Feeling sorry, however, is not enough, Mr. Meloto thought. "Sorry does not restore beauty, sorry does not restore dignity, sorry does not restore the plan of God for man. Sorry begins it, but sorry is not enough. What needs to be done is to bring sorry to action, to convert regret to reform, to lift apathy to compassion and development.

"It is not enough not to do wrong. To battle evil, we must do good. The path of reform and transformation for Christians, must be one of peace. It must believe that good is more powerful than evil, and only in the exercise of good can evil be eliminated. Thus, the path of reform and transformation, personal and social, must be a path of good works."

And what does he mean in concrete terms? "Build homes. Build communities. Build capacities. Restore dignity. Restore abundance. Restore beauty. Restore peace. Build and restore, build and restore. going beyond conventional charity towards helping the poor become better stewards of their families and their communities. Converting our human resource from liability to asset, expanding the market base by empowering the poor make good business sense!"

The questions that bother most of us who genuinely want to do something good are where do we begin? The work seems too awesome, even impossible. But Mr. Meloto simply started with a concept of building homes for the poor through the traditional spirit of bayanihan – the well off helping the needy. The legal framework was established and today we have a low cost housing program that rivals anything the government has undertaken in recent years. This is people helping people help themselves.

This was why ABS-CBN worked with Gawad Kalinga in building new homes for the flood victims of Quezon and Nueva Ecija provinces. This was also why Meralco and the Manila North Tollways Corp. decided to work with GK to build homes for the homeless and a schoolhouse in Bulacan.

Many other corporations are also actively working with GK all over the country. One of the most impressive of GK’s projects is in war torn Maguindanao province in the South. I was told by the beneficiaries there that because Christians came there from afar to build homes for the Muslims, how else can they consider them now except as true brothers?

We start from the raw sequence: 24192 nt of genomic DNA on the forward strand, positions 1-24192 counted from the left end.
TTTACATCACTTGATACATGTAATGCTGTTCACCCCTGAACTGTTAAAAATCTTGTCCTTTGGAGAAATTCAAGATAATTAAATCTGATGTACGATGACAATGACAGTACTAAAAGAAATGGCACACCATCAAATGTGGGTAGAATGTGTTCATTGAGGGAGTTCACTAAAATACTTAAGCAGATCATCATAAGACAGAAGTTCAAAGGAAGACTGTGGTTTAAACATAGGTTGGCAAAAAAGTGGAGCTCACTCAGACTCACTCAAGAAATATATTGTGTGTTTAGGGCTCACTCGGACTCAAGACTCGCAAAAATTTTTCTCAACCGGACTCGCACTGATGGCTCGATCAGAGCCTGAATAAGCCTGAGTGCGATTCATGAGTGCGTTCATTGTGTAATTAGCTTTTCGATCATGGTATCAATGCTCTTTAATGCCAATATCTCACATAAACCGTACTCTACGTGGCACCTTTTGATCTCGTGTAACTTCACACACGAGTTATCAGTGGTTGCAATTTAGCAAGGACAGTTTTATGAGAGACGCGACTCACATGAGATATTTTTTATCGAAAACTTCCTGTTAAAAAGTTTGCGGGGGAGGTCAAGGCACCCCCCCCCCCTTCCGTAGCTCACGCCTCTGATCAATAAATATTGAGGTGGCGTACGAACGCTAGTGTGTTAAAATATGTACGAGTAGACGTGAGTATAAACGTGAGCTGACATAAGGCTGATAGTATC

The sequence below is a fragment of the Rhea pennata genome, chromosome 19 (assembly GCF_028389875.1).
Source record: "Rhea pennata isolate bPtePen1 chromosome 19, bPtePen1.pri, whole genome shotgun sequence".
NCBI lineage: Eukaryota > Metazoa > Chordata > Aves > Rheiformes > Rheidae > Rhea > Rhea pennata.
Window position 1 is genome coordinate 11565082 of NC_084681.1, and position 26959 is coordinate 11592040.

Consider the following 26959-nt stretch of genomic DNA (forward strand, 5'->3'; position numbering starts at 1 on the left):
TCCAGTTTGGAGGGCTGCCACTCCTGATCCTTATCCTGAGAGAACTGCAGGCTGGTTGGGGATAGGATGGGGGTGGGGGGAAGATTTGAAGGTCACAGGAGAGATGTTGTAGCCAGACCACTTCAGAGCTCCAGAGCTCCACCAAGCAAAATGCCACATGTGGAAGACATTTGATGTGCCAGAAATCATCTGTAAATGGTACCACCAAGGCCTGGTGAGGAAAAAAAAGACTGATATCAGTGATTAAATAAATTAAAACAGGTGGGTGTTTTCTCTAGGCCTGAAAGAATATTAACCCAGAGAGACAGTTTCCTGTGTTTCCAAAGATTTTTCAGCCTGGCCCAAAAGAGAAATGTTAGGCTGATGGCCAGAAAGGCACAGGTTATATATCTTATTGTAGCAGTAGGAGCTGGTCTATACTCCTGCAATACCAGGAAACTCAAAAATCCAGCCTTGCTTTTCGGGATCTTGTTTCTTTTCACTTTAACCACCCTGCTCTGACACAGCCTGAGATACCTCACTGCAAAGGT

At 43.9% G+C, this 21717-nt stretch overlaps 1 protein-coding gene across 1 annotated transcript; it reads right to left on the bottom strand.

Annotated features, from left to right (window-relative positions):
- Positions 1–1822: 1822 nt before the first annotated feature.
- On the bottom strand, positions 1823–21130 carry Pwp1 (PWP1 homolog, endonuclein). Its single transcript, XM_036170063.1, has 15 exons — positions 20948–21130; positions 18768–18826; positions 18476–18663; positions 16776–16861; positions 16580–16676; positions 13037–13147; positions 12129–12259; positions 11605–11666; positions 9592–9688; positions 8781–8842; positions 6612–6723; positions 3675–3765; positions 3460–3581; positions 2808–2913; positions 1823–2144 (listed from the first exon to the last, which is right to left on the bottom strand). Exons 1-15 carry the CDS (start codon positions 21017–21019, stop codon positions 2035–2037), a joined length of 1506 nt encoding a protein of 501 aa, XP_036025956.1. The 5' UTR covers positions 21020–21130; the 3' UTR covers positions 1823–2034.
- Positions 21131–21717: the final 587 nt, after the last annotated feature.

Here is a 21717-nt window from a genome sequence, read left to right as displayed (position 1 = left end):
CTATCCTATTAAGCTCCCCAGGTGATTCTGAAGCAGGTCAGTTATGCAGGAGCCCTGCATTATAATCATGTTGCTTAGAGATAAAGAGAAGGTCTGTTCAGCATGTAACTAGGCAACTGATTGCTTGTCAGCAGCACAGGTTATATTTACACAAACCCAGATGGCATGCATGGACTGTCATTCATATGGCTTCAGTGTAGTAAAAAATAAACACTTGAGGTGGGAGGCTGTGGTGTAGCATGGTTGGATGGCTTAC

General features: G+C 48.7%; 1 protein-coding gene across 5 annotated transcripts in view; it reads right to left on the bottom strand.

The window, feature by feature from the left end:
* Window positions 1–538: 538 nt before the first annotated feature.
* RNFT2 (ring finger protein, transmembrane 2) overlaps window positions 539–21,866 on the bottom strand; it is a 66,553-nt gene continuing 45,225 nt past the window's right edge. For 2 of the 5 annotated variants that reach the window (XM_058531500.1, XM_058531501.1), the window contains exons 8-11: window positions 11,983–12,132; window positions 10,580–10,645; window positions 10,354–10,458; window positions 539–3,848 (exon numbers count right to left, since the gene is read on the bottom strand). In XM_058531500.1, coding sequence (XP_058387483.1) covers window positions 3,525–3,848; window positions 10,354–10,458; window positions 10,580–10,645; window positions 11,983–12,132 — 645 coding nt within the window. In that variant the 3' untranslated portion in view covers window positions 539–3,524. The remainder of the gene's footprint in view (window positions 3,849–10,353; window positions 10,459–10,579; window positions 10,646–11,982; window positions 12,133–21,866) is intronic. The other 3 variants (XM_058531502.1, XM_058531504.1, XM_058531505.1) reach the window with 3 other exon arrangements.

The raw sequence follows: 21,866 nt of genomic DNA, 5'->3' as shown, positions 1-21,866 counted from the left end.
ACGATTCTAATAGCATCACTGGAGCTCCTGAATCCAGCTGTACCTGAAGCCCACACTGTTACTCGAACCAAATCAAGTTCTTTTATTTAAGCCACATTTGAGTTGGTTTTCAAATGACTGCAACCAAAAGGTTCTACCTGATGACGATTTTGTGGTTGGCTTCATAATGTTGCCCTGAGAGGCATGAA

Mr. Meloto and those working with him at GK are doing God’s work here and now. He showed that God’s work, no matter how daunting it may seem, can be done. It may not be easy to do God’s work but God provides the means to get His work done as well. These are comforting thoughts as we ponder God’s message to us all this Lenten season and beyond.

Religion and longevity

The Marxists think of religion as the opium of the masses. That may be so but based on recent studies, religion may also be just what we need for a long and healthy life.

According to a recent news item in the BBC news website, going to church may extend life. "Weekly religious attendance could add years to your life, according to a medical study carried out in the US. The effects of exercise, religious attendance and anti-cholesterol drugs on life expectancy were also examined. All three were found to be beneficial, with religious attendance adding two to three years to your life."

Using age-dependent death-rate statistics, scientists from the University of Pittsburgh Medical Center found that weekly attendance at religious services accounted for an additional two to three years. Regular physical exercise clocked up an extra three to five years and cholesterol-reducing drugs such as Lipitor about 2.5 to 3.5 years.

Study leader Daniel Hall, a resident in general surgery at the University of Pittsburgh Medical Center, told the LiveScience website that the benefits of religious attendance may stem more from social set-up, than faith. "There is something about being knit into the type of community that religious communities embody that has a way of mediating a positive health effect," he said.

He also suggested that religion may have a role in reducing stress, or at least in boosting an individual’s ability to cope. "Being in a religious community helps you make meaning out of your life," he said.

The results of the research were published in the March-April issue of the Journal of the American Board of Family Medicine.

A Happy Easter to all our readers.

Chief News Editor: Sol Jose Vanzi